If married, combine your finances

You may not agree but I believe that you if your finances are separate, your lives are separate. Once you’re married, there’s no longer “my money” and “your money.” It’s important to Natalie and I that we have one main checking account that we put money into and spend out of. Also, we have access to every account. Every account. Nothing happens in the shadows. It makes it hard to get a surprise gift for each other but it’s worth it.

Clarify between wants and needs

This will become clearer when you create a budget. Depending on what stage you are in, different seasons allow for different spending. If you are getting out of debt, cut way back on discretionary spending. Get intense and focused! Make coffee at home, cut cable, dates nights are PBJ’s, etc. If you are intense for a season to get out of debt, you’ll be so glad later. If you’re laissez-faire about it, you’ll never get traction financially and when financial challenges strike, you may not be ready.

Once you’re out of debt and have some savings built up, you can adjust your pace. You can allow for more wants and fun spending. It’s amazing how much freedom you have when you aren’t paying student loans, credit cards and car payments.

Keep God first

I’m not just saying this because I’m a pastor. I’m saying it because it’s a HUGE deal for us. We don’t do many things right but I can say that we’ve kept this one paramount. We’ve decided as a family to give God at least 10% right when we get paid no matter what.

Since the girls were little and they earned $1 for doing a chore, they put a dime in their “for God” jar and a dime in their “save” jar.

Even during really hard times when we were on government support, we still tithed (gave 10%) believing that if we put God first, he would take care of our every need. Not only that, we did it as an act of gratitude because we had so much to be grateful for.

Now, literally decades later, we have zero regrets. Our needs have always been more than met. And we’ve been able to see God do amazing things with the tens of thousands of dollars we’ve given over the years. How cool is that?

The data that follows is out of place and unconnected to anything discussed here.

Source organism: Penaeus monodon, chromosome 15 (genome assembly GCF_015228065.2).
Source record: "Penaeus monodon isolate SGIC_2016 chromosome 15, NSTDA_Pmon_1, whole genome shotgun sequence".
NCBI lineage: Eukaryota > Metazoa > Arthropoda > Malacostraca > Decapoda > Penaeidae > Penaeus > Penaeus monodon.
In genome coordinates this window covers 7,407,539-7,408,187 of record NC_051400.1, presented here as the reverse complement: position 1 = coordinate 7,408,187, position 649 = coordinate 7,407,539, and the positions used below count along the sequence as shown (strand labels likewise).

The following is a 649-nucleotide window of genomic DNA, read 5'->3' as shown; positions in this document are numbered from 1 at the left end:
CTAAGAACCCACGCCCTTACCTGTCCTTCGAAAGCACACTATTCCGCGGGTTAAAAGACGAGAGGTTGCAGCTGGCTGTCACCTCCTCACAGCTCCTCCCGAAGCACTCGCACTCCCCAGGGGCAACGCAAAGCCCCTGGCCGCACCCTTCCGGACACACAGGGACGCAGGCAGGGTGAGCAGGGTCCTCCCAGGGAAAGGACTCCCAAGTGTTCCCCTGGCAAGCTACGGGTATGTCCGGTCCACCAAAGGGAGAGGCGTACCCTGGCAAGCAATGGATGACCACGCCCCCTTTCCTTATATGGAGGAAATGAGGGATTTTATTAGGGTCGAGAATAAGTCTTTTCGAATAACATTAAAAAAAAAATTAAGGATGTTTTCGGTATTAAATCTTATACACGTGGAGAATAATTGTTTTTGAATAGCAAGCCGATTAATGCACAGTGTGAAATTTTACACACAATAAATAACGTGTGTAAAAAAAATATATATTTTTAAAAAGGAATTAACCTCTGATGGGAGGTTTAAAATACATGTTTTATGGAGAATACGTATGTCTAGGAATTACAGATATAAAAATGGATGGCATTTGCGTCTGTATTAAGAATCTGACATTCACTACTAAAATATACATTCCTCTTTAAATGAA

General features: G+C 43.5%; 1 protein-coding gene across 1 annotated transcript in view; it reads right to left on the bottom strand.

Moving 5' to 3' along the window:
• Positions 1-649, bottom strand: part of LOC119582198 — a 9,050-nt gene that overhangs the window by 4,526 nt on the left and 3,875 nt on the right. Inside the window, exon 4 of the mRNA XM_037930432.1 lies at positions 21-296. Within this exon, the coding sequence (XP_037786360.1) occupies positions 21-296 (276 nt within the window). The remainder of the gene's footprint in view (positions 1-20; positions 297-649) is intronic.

All the time, people tell me that I’m lucky because I’m getting some really good deal or something I sell goes for a lot more than I though it would. I don’t call it luck. I think that when you put God first, he takes care of you.

Jesus said “Seek the Kingdom of God above all else, and live righteously, and he will give you everything you need.” Matthew 6:33 NLT

Ok, I’ll take the pastor hat off now but putting God first is more than a bullet point on a list. It’s the foundation of our finances. More than that. It’s the foundation of our everything.

I hope this was helpful for you. It’s much longer than that what I normally write but it’s a topic that I’m pumped about.

Few things have the ability to impact our peace like money.

Few things have the ability to reveal our hearts like money.

Finances are one of those few things that when you get it right, it seems like so many other things fall into place but if they're unhealthy, everything else feels unstable.

It's worth getting right.

How about you? Leave in the comments below some wisdom you’d add to the conversation.

If I can help, reach out!

You’ve successfully subscribed to Taka Iguchi
Welcome back! You’ve successfully signed in.
Great! You’ve successfully signed up.
Your link has expired
Success! Check your email for magic link to sign-in.